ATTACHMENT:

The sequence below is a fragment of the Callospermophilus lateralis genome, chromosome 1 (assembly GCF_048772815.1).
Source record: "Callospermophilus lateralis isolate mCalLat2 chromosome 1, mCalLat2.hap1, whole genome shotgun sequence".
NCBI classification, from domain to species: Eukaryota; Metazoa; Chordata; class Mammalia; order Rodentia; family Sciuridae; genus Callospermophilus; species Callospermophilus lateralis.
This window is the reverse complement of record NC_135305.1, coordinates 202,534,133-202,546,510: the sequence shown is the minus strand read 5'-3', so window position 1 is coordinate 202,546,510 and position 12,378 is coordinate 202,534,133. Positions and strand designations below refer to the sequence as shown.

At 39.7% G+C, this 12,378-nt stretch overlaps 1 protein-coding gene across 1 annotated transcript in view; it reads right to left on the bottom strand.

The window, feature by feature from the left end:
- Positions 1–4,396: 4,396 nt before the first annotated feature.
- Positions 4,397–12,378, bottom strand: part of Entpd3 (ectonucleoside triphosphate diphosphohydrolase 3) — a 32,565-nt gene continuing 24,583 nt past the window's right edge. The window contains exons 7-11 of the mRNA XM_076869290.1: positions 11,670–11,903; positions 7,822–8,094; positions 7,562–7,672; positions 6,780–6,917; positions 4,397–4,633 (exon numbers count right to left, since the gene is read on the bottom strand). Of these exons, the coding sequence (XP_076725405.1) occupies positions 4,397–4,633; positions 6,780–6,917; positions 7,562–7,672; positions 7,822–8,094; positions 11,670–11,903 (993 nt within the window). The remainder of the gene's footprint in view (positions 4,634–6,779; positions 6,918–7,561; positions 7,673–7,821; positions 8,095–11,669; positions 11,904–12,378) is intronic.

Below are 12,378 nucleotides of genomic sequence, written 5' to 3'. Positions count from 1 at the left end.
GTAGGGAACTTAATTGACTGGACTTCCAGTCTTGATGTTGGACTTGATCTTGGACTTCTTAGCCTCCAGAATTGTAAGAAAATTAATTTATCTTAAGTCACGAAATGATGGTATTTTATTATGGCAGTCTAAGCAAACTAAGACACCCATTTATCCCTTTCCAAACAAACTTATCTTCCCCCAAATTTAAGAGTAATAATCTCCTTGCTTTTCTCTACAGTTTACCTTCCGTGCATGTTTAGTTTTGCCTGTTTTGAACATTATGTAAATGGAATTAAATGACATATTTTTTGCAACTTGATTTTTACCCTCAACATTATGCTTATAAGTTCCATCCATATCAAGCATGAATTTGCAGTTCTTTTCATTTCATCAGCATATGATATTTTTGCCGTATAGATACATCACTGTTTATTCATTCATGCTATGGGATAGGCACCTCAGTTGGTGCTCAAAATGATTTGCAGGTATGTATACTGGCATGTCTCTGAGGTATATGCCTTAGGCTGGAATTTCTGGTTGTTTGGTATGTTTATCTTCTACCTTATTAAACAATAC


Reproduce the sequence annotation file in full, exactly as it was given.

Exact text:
The sequence below is a fragment of the Callospermophilus lateralis genome, chromosome 1 (assembly GCF_048772815.1).
Source record: "Callospermophilus lateralis isolate mCalLat2 chromosome 1, mCalLat2.hap1, whole genome shotgun sequence".
NCBI classification, from domain to species: Eukaryota; Metazoa; Chordata; class Mammalia; order Rodentia; family Sciuridae; genus Callospermophilus; species Callospermophilus lateralis.
This window is the reverse complement of record NC_135305.1, coordinates 202,534,133-202,546,510: the sequence shown is the minus strand read 5'-3', so window position 1 is coordinate 202,546,510 and position 12,378 is coordinate 202,534,133. Positions and strand designations below refer to the sequence as shown.

At 39.7% G+C, this 12,378-nt stretch overlaps 1 protein-coding gene across 1 annotated transcript in view; it reads right to left on the bottom strand.

The window, feature by feature from the left end:
- Positions 1–4,396: 4,396 nt before the first annotated feature.
- Positions 4,397–12,378, bottom strand: part of Entpd3 (ectonucleoside triphosphate diphosphohydrolase 3) — a 32,565-nt gene continuing 24,583 nt past the window's right edge. The window contains exons 7-11 of the mRNA XM_076869290.1: positions 11,670–11,903; positions 7,822–8,094; positions 7,562–7,672; positions 6,780–6,917; positions 4,397–4,633 (exon numbers count right to left, since the gene is read on the bottom strand). Of these exons, the coding sequence (XP_076725405.1) occupies positions 4,397–4,633; positions 6,780–6,917; positions 7,562–7,672; positions 7,822–8,094; positions 11,670–11,903 (993 nt within the window). The remainder of the gene's footprint in view (positions 4,634–6,779; positions 6,918–7,561; positions 7,673–7,821; positions 8,095–11,669; positions 11,904–12,378) is intronic.

Below are 12,378 nucleotides of genomic sequence, written 5' to 3'. Positions count from 1 at the left end.
GTAGGGAACTTAATTGACTGGACTTCCAGTCTTGATGTTGGACTTGATCTTGGACTTCTTAGCCTCCAGAATTGTAAGAAAATTAATTTATCTTAAGTCACGAAATGATGGTATTTTATTATGGCAGTCTAAGCAAACTAAGACACCCATTTATCCCTTTCCAAACAAACTTATCTTCCCCCAAATTTAAGAGTAATAATCTCCTTGCTTTTCTCTACAGTTTACCTTCCGTGCATGTTTAGTTTTGCCTGTTTTGAACATTATGTAAATGGAATTAAATGACATATTTTTTGCAACTTGATTTTTACCCTCAACATTATGCTTATAAGTTCCATCCATATCAAGCATGAATTTGCAGTTCTTTTCATTTCATCAGCATATGATATTTTTGCCGTATAGATACATCACTGTTTATTCATTCATGCTATGGGATAGGCACCTCAGTTGGTGCTCAAAATGATTTGCAGGTATGTATACTGGCATGTCTCTGAGGTATATGCCTTAGGCTGGAATTTCTGGTTGTTTGGTATGTTTATCTTCTACCTTATTAAACAATAC